Malodorous Urine Often Reported for Infants With UTI

Malodorous urine significantly linked with UTI, but not strong enough to rule in or out diagnosis

MONDAY, April 2 (HealthDay News) -- Parental reports of malodorous urine increase the likelihood of a diagnosis of a urinary tract infection (UTI) in young children being evaluated for a suspected infection, according to a study published online April 2 in Pediatrics.

Marie Gauthier, M.D., of the University of Montreal, and colleagues conducted a prospective consecutive cohort study of 331 children (median age, 12 months) for whom a urine culture was ordered in the emergency department for a suspected UTI. A questionnaire was administered to parents.

The researchers found that the criteria for UTI were met in 51 children (15 percent). Parents of 57 percent of children with UTI, and 32 percent without, reported malodorous urine. Malodorous urine was associated with UTI (odds ratio [OR], 2.83); the significant association persisted after adjusting for gender and the presence of vesicoureteral reflux (OR, 2.73).

"Parental reporting of malodorous urine increases the probability of UTI among young children being evaluated for suspected UTI," the authors write. "However, this association is not strong enough to definitely rule in or out a diagnosis of UTI."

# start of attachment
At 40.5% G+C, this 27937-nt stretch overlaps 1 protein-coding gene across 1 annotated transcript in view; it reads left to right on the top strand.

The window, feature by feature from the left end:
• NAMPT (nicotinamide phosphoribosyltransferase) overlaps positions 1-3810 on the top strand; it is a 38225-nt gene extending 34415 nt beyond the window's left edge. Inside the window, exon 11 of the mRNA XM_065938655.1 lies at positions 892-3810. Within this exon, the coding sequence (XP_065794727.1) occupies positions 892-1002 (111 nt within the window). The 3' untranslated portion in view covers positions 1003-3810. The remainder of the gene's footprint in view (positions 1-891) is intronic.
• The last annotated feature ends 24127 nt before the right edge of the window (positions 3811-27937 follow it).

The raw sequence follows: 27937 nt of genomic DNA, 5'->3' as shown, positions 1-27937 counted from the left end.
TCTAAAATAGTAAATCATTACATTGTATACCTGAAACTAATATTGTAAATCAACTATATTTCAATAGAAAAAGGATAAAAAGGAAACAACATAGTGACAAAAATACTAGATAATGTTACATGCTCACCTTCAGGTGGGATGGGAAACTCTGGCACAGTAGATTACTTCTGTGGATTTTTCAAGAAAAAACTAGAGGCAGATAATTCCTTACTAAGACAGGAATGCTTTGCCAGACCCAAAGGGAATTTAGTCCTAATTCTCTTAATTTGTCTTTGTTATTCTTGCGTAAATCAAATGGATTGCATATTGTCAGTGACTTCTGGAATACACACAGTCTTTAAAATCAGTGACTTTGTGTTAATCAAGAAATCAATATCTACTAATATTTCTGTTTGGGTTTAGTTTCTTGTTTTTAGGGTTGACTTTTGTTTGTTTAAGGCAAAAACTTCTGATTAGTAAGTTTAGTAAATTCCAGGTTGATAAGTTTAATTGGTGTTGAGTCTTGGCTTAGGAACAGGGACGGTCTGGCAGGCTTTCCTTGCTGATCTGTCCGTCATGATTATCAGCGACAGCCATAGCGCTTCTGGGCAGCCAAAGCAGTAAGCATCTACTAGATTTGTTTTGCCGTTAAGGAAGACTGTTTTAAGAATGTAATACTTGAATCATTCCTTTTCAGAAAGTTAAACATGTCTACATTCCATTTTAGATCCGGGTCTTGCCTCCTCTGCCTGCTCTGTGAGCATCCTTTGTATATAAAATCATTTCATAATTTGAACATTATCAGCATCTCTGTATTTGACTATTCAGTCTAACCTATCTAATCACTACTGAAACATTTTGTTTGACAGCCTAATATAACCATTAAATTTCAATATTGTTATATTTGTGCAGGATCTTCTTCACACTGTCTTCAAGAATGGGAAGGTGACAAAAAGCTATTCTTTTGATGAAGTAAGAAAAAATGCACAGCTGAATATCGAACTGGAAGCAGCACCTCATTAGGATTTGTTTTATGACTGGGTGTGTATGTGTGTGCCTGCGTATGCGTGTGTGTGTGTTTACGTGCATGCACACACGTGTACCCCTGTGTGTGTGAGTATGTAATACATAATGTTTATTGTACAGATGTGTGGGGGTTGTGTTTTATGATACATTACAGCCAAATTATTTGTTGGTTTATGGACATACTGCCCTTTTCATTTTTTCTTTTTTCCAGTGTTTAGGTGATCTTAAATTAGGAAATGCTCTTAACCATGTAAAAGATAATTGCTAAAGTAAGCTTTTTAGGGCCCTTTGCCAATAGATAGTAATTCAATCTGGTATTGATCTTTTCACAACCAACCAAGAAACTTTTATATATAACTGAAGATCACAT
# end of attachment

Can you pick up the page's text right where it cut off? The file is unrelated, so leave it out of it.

Full Text (subscription or payment may be required)

Copyright © 2012 HealthDay. All rights reserved.

Powered by

jQuery UI Accordion - Default functionality

For life-long learning and continuing professional development, come to Lippincott's NursingCenter.

Nursing Jobs Plus
Featured Jobs
Recommended CE Articles

Blunt Chest Trauma
Journal of Trauma Nursing, November/December 2014
Expires: 12/31/2016 CE:2 $21.95

The School Age Child with Congenital Heart Disease
MCN, The American Journal of Maternal/Child Nursing, January/February 2015
Expires: 2/28/2017 CE:2.5 $24.95

Understanding multiple myeloma
Nursing Made Incredibly Easy!, January/February 2015
Expires: 2/28/2017 CE:2 $21.95

More CE Articles

Subscribe to Recommended CE

Recommended Nursing Articles

Comprehensive Care: Looking Beyond the Presenting Problem
Journal of Christian Nursing, January/March 2015
Free access will expire on March 2, 2015.

Pain and Alzheimer dementia: A largely unrecognized problem
Nursing Made Incredibly Easy!, January/February 2015
Free access will expire on February 16, 2015.

Glycemic control in hospitalized patients
Nursing2015 Critical Care, January 2015
Free access will expire on February 16, 2015.

More Recommended Articles

Subscribe to Recommended Articles

Evidence Based Practice Skin Care Network NursingCenter Quick Links What’s Trending Events